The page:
Trust Tokens

18 Sep 2019


toml, kleber, Ian
Michael Kleber
toml, Ian


<Ian> Scribenick: toml

<scribe> scribenick: toml

kleber: Trust Tokens are an API from Chrome's Privacy Sandbox
... : history: build on Cloudflare's Privacy Pass

<Ian> Trust Token Explainer

kleber: : want to extend to new uses in this privacy world
... : goal is to help prevent fraud & abuse
... : today, this involves detecting patterns of malicious behavior
... : if you can't recognize people, that ability vanishes
... : this is an attempt to retain some spam/fraud-fighting capabilities while also removing identification/tracking
... : core tech: blinded tokens which are crypto magic
... : an issuer mints tokens signed with a cryptographic key in a ritual between browser and issuer

<Ian> toml: Did you mean "indistinguishable from any token signed with the same key"

<Ian> ...I think they are distinguishable from one another, but you can't tell which one was emitted with a given issuing event

<Ian> toml: They are distinguishable, but not correlatable (across different sites)

kleber: : tokens are cryptographically guaranteed to have been issued by the issuer, but each token
... tokens are unique, but the issuer doesn't know which tokens it's issued, only how many it's issued and redeemed

[some clarification of token primitive]

kleber: tokens represent one bit of information: "at some point in the past you trusted me"

<Ian> (Ian likes "a message to its future self" :)

kleber: : way for issuer to send a message to self in future, and message is "you trust this person"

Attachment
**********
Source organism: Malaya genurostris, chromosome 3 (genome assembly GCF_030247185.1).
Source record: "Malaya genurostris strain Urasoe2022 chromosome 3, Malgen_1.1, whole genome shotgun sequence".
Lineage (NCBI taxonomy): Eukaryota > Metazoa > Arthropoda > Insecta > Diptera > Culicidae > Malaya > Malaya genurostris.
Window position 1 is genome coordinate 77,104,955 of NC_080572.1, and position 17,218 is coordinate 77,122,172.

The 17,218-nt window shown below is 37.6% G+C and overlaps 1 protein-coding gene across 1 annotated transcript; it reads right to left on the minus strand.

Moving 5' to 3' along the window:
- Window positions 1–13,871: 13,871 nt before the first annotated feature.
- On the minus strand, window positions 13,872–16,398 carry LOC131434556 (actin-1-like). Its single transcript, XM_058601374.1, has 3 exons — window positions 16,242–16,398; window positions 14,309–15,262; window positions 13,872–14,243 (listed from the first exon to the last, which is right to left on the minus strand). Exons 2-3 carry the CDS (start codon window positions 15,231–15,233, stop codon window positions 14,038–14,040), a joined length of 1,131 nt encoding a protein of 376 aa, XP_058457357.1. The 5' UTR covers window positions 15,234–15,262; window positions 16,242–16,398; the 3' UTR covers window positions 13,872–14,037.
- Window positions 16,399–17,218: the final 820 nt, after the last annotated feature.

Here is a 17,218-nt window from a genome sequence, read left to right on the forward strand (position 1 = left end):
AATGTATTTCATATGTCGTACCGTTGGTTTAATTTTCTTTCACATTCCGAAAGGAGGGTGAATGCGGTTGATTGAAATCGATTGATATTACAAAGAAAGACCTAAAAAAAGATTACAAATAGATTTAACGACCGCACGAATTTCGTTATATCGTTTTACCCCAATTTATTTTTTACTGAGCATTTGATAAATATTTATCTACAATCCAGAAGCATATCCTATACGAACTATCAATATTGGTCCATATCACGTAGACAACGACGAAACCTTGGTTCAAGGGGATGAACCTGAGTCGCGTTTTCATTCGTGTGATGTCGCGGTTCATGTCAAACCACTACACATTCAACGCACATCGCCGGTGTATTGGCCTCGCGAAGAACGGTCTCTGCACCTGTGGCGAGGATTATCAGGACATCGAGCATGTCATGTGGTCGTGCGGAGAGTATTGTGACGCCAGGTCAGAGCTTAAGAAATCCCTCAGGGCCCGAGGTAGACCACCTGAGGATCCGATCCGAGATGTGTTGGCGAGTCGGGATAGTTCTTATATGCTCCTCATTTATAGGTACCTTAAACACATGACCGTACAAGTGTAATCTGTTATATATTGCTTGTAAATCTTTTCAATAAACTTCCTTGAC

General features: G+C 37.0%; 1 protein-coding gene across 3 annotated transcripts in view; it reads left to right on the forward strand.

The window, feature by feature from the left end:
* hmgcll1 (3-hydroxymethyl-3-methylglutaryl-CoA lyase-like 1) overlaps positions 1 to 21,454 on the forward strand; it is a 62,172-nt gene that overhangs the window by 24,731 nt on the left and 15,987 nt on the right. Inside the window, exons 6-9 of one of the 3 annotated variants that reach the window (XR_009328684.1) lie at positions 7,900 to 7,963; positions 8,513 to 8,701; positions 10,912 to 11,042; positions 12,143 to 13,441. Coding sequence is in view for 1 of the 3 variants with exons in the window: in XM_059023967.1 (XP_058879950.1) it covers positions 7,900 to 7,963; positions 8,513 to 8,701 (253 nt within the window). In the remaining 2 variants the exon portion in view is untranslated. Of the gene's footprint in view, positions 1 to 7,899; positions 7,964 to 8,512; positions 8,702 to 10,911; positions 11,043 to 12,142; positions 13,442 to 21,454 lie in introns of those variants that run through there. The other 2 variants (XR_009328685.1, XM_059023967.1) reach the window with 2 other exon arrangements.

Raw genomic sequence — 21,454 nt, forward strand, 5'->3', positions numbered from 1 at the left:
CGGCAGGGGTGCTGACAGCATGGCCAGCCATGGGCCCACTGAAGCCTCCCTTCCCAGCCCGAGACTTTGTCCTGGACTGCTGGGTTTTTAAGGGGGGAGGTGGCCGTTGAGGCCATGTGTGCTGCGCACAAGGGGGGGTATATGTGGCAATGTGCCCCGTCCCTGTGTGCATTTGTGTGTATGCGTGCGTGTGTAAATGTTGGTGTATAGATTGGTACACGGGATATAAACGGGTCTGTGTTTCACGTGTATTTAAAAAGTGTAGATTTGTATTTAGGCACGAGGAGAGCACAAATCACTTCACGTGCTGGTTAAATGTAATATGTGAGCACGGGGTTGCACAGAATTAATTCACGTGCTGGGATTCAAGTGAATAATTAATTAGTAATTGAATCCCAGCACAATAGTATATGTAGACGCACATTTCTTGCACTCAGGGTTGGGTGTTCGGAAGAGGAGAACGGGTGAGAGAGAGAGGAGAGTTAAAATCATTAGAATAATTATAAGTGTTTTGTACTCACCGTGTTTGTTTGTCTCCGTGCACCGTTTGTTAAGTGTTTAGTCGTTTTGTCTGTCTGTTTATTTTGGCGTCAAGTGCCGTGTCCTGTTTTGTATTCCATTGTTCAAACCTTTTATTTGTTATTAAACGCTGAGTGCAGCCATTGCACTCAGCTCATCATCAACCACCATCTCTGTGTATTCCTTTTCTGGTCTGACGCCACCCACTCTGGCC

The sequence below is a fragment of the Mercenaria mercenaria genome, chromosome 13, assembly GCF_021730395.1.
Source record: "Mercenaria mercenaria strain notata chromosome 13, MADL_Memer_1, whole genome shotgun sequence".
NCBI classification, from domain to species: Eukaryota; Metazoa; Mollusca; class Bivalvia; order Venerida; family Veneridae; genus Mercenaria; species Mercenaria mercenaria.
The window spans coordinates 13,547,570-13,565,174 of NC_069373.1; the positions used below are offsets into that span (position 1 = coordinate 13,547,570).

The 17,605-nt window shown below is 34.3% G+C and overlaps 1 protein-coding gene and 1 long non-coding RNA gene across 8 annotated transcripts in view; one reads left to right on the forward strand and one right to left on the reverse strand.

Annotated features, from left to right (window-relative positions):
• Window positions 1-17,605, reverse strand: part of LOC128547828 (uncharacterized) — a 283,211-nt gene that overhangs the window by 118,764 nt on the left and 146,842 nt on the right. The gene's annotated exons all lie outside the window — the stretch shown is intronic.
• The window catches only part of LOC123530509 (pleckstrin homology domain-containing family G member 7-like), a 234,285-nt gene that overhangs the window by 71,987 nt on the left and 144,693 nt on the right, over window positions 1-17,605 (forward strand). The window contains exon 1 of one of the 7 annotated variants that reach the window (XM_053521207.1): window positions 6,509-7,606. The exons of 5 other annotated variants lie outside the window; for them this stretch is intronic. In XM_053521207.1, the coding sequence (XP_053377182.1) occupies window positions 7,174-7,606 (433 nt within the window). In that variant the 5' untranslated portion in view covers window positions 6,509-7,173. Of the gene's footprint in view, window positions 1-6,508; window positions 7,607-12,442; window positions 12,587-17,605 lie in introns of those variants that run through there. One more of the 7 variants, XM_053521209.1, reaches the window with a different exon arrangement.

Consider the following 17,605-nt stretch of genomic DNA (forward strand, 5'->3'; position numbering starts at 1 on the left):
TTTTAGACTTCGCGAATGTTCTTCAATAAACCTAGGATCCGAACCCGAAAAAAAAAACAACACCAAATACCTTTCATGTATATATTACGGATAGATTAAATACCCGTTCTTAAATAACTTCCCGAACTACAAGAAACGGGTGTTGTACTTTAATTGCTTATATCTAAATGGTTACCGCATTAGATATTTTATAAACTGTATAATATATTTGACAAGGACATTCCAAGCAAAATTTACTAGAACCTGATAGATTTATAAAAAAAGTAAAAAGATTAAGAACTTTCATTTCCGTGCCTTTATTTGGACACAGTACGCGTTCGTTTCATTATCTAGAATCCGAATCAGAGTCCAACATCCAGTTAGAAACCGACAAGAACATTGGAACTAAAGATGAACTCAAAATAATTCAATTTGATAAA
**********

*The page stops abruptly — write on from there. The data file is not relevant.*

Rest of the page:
... : ex banks might issue tokens to their legit customers
... : or Google might give them to longtime search users
... : original use case was to represent having completed a CAPTCHA for anonymous user (via Tor)
... : Tor users saw dozens of CAPTCHA request on Cloudflare. TT/PP give you a stock of tokens whenever you complete a CAPTCHA, and then you can spend them to avoid future CAPTCHAS for a while
... : fine when there's one issuer
... : want this to be a web standard where many people can issue tokens in different cases, and no need to use an extension
... : needs some limits, imagine 100 issuers — which of those you're holding tokens from might constitute an ID
... : so some limit on how many issuers you can be asked to pend tokens from on the same site

tony: is this using any hardware based stuff for key storage

kleber: all important crypto is server side

tony: platform crypto?

kleber: yes
... : some browser crypto needed to verify the ZKP non-uniqueness key

tony: so what does it use today?

kleber: platform crypto rn. no in-browser/js impl. no webcrypto RN, who knows the future.
... second capability for our use case: ads!
... : we want to avoid ads fraud
... : next slide please
... : ad companies work hard to fight fraud
... : want to keep doing that without 3p cookies
... : once you've been given and redeemed a trust token, it'd be useful for your browser on the redeeming site to be able to make requests with a proof of that trust
... : present token back to google as verifier, google passes back certificate indicating trust from google on NYtimes
... : then you have a persistent gesture of trust
... : persistant keypair used for this session transaction

tony: not bound to http session?

kleber: no, more like cookies?

+q to ask about certs

tony: how scoped?

kleber: haven't decided yet
... : probably origin tho? IDK? just use more tokens on more domains.

<Ian> scribenick: Ian

toml: I want to review the transaction flow you outlined.
... I'm a browser; google issues trust tokens to me; I have them in the browser and visit news.example.
... they say "I want a trust token; we accept providers, A, B, and Google"
... the browser gives a trust token and then google verifies?

Michael: Plausible but we were thinking of a different flow
... browser asks news.example with a cert

toml: So when presented with a challenge from the news site, the browser does a redemption operation on the issuer site

Michael: You provide a trust token (to the issuer), as well as intended scope (news.example), and if you want to use the feature we were discussing, you bind it to a fresh key pair